Snaps Rack ( re-post)

Thanks to MAZ Blanko and for this free drum rack that gives us what is basically the final word on finger snaps.

They're really well done.  Snaps and hand claps are some of the hardest sounds to record acoustically because they have such a sharp attack and they're so short.  

It's easy to overload the mic, scrittch the digital level too hot, get too much background noise, kill the transients by mistake, whomp an air blast across the mic capsule, not hit enough level at all, or do twenty other things wrong including actually swatting the mic itself! 

None of that happened in this rack and it makes me super happy that they recorded the snaps using an array of microphones.  My favorite part is that they labelled the sample files with the name of the mic they used to record it.

You can run through the sounds and really hear the difference between mics -- some familiar ones, some standards, some unusual ones and some really nice stereo pairs, as well as an iphone mic.  

Check this out, play the sounds and read the mic name on the sample file in the rack.  Think about dynamic vs. condensor, mono vs. stereo, close-miked and room tone as you listen to the snaps.  There's a gold mine in this session if you are curious about mics.

Now let's hear what they actually sound like.  In this soundcloud track you will hear all 200 snaps before the first drop.  Every time the rhythm pattern loops, it enters a new section of the drum rack.  You'll hear it loop on those three slow hits before it goes back into the fast sequence.

The rack macros are set up with useful stuff like EQ's and reverb.  I especially dig the Notch filter; it's mapped from 2kHz up to 18kHz -- this is incredibly important for sounds like snaps because you KNOW one of them is going to have a chirping click right where it hurts your ears.  Notch is so good, it's like having sunglasses for a really bright day outside.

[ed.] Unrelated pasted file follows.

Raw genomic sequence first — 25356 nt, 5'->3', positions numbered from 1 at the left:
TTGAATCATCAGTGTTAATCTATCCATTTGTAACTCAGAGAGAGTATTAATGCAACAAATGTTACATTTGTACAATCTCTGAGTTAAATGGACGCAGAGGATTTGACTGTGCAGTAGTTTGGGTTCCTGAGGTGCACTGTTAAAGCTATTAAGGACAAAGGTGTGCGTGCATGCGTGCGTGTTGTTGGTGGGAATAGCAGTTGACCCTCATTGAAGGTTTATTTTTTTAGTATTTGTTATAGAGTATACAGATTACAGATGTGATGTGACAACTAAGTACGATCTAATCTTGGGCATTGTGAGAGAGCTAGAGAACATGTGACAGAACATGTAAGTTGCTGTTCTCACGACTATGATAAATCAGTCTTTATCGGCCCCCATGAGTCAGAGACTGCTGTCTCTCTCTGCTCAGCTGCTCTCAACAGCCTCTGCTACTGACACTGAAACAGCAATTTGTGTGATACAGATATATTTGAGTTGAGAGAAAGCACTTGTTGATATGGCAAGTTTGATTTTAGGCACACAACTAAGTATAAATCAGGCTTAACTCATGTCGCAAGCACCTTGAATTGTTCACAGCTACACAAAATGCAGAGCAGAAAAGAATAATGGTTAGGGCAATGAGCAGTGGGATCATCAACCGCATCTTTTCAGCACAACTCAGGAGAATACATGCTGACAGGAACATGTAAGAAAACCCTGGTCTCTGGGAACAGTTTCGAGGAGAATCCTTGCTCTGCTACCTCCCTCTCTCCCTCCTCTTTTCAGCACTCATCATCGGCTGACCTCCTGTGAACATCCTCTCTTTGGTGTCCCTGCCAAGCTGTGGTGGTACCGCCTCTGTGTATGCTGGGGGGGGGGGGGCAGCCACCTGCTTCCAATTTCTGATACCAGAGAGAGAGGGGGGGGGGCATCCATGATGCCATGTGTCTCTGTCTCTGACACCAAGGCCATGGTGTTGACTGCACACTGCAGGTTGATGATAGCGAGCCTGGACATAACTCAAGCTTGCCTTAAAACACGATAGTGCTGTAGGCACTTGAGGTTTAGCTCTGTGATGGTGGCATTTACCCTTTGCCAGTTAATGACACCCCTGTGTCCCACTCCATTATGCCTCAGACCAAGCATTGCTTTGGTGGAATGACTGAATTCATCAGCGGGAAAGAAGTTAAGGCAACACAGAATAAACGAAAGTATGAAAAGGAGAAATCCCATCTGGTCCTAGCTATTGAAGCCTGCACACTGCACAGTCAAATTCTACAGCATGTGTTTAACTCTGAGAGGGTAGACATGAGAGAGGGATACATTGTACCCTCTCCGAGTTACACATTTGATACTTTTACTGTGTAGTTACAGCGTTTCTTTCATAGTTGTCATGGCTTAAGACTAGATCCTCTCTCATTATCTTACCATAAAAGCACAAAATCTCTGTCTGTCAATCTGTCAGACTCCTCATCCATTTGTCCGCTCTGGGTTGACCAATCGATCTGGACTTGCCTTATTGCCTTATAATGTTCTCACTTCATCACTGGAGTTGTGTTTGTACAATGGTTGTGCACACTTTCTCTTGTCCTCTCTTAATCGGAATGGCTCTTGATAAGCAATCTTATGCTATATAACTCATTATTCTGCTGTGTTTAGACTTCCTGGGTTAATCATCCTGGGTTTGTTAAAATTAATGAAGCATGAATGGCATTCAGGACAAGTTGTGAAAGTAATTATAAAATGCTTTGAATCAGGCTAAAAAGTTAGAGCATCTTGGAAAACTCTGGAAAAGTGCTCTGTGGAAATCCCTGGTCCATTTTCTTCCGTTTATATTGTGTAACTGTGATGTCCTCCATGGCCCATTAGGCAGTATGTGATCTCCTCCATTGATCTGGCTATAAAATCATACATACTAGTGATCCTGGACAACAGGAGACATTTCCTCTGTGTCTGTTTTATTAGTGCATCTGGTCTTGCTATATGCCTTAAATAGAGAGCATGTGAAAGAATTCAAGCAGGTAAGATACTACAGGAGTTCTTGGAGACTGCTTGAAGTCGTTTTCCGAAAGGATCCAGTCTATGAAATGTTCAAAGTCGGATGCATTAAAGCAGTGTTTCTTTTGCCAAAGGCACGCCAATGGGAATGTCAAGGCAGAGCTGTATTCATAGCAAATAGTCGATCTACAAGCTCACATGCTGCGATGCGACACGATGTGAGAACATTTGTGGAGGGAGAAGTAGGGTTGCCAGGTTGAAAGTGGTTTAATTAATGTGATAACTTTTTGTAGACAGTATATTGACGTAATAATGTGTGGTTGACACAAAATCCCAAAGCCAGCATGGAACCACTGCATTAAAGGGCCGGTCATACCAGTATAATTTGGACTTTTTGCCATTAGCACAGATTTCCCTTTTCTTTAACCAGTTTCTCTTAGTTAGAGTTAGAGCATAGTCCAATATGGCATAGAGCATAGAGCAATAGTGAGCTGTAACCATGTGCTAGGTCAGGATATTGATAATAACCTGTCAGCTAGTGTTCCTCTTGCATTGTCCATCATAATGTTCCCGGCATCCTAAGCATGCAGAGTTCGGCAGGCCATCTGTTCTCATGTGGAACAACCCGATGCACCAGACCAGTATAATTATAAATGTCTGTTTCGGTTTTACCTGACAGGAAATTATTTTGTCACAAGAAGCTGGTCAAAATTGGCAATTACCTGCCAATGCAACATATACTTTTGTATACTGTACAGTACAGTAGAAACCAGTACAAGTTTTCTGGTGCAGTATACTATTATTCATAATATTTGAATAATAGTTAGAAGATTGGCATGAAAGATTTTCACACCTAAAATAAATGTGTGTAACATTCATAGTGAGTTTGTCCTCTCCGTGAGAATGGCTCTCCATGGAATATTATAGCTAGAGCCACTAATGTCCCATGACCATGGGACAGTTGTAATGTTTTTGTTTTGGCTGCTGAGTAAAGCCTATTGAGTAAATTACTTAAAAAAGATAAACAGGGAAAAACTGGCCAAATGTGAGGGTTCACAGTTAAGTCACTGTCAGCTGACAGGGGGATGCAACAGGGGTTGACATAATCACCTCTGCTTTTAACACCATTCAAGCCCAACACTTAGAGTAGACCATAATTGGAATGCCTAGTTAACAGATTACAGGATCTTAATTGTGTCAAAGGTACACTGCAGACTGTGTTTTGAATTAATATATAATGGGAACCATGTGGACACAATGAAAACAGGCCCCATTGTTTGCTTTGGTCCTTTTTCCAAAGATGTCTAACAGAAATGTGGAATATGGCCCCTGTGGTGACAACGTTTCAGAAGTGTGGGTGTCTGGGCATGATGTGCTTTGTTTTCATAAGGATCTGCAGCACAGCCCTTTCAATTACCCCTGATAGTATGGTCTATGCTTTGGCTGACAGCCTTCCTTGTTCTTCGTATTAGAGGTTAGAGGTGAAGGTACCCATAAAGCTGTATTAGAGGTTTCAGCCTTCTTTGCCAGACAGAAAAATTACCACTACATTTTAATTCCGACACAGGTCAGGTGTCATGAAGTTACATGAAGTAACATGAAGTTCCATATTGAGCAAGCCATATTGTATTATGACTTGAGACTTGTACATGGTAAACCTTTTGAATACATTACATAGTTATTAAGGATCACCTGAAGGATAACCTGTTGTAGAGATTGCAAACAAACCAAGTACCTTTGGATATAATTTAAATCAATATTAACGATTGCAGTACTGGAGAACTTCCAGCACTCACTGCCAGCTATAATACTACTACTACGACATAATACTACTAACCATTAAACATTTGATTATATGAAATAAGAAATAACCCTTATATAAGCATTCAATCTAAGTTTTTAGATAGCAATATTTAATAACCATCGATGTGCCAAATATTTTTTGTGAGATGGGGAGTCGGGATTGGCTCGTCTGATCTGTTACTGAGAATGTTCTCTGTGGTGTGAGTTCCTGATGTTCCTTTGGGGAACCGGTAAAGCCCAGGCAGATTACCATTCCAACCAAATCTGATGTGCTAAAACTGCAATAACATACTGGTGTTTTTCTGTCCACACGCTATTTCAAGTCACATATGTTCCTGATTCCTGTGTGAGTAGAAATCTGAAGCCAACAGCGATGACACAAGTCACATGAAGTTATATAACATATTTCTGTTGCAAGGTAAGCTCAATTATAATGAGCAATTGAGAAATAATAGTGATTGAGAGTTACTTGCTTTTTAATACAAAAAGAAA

For built-in dynamics the snaps are mapped to note velocity, and the samples come matched perfectly to match each other in volume, so you can use them right away without compressing them.  

Personally I would've included more dynamics processing and left the reverb out of the rack, because I wanted to compress and squeeze a little more juice out of the full group of sounds when I was using the whole rack in a song.  But the way they did it makes sense if you are pulling out only one or two snaps to add into a drum submix.  No big deal.

The last super-smartie move pATCHES did is to give us a Pitch knob in the macros, so you can easily fit the snaps into the feel of your music.  This is really helpful when you are using one big fat loud snap layered in with a snare drum.  To make it really click, you need to adjust the pitch you know.  It's not like you can grow smaller fingers when you want to tune your own snap.  

Biotech aside, here's the link to download the rack; this goes to so they can see your lovely mouse-clicks trafficking through their site.


nice one pATCHES!  Thanks for a great freebie.

-Steve Knots

Steve Knots

Thanks for your visit! If you're new here, check out the session lessons. They're the most exciting new way to learn sound design, composition and mixdown techniques for electronic music production in Ableton Live. -Steve